Greenback Finishing Week on Firm Note

This has been a good week for the US dollar.  The Dollar Index's 1.25% gain this week is the largest of the year.  The driver is two-fold:  positive developments in the US and negative developments abroad. 

The positive developments in the US include growing acceptance that the Fed will raise rates in December and that there will be more rate hikes next year.  The Fed says three.  The market now accepts at least one hike and has begun factoring in another.  Also, the necessary steps toward tax reform have been taken.  The first important step was the passage of the FY18 budget.  The House passed the Senate version.   The next step will come next week when the Chair of the House Ways and Means Committee releases his tax reform plan.  It will then be marked up in committee.  

Meanwhile, the buzz is that it is down to Powell and Taylor for Fed appointments.  We think there is a reasonable chance that both are appointed.  In any event, our general view that in normal times, there is a large technocratic function rather the ideological.  The chief difference may lie in how the individuals respond to a crisis.   The FOMC meeting next week will be the first that the new governor Quarles participates.  Reports of a longstanding personal rivalry between Quarles and Warsh may have hep explain why Warsh's prospects have gradually dimmed.  We estimate that fair value for the December Fed funds, assuming no chance of a hike next week, is 1.295%.  The implied yield currently is 1.275%. 

In addition, the US economic data suggest it is borne the record storms and California fire fairly well.  Corporate earnings have been strong.  Today, the first look at Q3 GDP will be reported.  It is unlikely to match the 3.1% annualized pace in Q2, but will still be well above trend which is seen a little below 2%.  The composition of the growth may be a bit disappointing.  It appears that consumption slowed but inventory growth accelerated.  We sense that 1) investors may put more weight on GDP than the Fed and 2) officials may put more emphasis on real final domestic demand--excludes inventory and trade--as signals for the domestic growth impulses.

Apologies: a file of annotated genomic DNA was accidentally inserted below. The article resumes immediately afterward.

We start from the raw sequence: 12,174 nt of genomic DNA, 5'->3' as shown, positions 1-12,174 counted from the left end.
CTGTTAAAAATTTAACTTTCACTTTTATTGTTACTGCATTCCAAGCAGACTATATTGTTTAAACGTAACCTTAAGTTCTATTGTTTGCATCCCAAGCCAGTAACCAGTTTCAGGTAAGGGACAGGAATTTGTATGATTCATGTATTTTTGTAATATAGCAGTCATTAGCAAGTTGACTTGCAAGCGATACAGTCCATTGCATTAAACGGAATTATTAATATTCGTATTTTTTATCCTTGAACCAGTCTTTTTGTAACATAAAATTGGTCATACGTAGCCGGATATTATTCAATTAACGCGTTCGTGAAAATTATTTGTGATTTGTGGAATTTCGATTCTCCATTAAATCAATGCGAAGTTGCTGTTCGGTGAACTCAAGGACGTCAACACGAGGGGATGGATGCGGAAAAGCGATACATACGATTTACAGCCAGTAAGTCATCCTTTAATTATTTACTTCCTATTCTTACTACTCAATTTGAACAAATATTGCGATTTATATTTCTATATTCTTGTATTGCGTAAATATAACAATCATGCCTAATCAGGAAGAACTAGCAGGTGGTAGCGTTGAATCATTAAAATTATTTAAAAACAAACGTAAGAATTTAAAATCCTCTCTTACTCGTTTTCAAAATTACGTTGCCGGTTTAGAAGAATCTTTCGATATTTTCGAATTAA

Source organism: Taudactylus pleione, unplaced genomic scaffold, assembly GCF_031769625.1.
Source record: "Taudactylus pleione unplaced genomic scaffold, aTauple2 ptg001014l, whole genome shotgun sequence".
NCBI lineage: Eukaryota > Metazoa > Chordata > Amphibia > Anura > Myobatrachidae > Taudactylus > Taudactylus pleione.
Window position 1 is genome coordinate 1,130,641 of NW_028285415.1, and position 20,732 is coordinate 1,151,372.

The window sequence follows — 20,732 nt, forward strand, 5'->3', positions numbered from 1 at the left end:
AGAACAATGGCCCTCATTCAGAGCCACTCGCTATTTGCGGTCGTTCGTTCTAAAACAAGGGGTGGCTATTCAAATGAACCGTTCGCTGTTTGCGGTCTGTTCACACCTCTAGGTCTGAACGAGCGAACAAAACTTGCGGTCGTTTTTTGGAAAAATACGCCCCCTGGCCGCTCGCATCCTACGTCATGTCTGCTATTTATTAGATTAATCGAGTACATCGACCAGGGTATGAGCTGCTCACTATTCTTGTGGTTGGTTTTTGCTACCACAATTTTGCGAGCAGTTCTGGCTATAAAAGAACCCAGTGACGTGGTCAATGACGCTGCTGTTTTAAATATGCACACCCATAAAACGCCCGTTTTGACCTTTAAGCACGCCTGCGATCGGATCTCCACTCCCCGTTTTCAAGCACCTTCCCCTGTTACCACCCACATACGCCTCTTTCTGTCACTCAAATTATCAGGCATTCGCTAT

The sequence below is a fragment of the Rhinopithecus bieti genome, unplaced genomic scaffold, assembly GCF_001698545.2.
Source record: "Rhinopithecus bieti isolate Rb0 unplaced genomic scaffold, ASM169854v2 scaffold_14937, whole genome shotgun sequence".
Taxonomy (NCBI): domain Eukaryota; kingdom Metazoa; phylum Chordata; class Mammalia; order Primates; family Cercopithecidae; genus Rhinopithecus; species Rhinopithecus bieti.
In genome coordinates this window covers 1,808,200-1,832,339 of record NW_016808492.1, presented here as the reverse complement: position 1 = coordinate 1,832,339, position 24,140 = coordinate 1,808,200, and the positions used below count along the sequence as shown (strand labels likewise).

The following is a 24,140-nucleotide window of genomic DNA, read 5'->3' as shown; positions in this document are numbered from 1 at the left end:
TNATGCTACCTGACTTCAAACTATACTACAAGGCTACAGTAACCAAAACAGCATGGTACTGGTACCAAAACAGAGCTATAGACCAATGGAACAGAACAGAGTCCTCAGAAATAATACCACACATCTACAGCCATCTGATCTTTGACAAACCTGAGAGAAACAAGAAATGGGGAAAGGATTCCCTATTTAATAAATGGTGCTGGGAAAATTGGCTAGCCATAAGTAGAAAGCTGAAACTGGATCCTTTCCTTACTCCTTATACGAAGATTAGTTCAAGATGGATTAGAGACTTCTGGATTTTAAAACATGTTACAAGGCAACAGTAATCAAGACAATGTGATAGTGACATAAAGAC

Looking further afield, at the end of next week, the US will report  October employment figure.  Non-farm payrolls are expected to jump by more than 300k as they bounce back from a storm-inflicted decline in September.   

Developments abroad also helped the dollar.  The ECB's open-ended asset purchases, with the forward guidance is encouraged the market to push further out the first rate hike.  Draghi's push back against tapering is not simply a game of semantics.  The asset purchases are only one element of its extraordinary monetary policy.  Other components include the full allotment of the fixed rate repo, the negative deposit rate, and the TLTROs.  The only thing that is being adjusted is the asset purchases.  Monetary policy is not being tapered.  The asset purchase component is being re-scaled.

Divergence is very much intact.  Starting this month, through September 2018, the ECB's balance sheet will expand by 450 bln euros, while the Fed's balance sheet will shrink by $300 bln.  Conservatively, the Fed can raise interest rates say two to four times before the ECB goes once.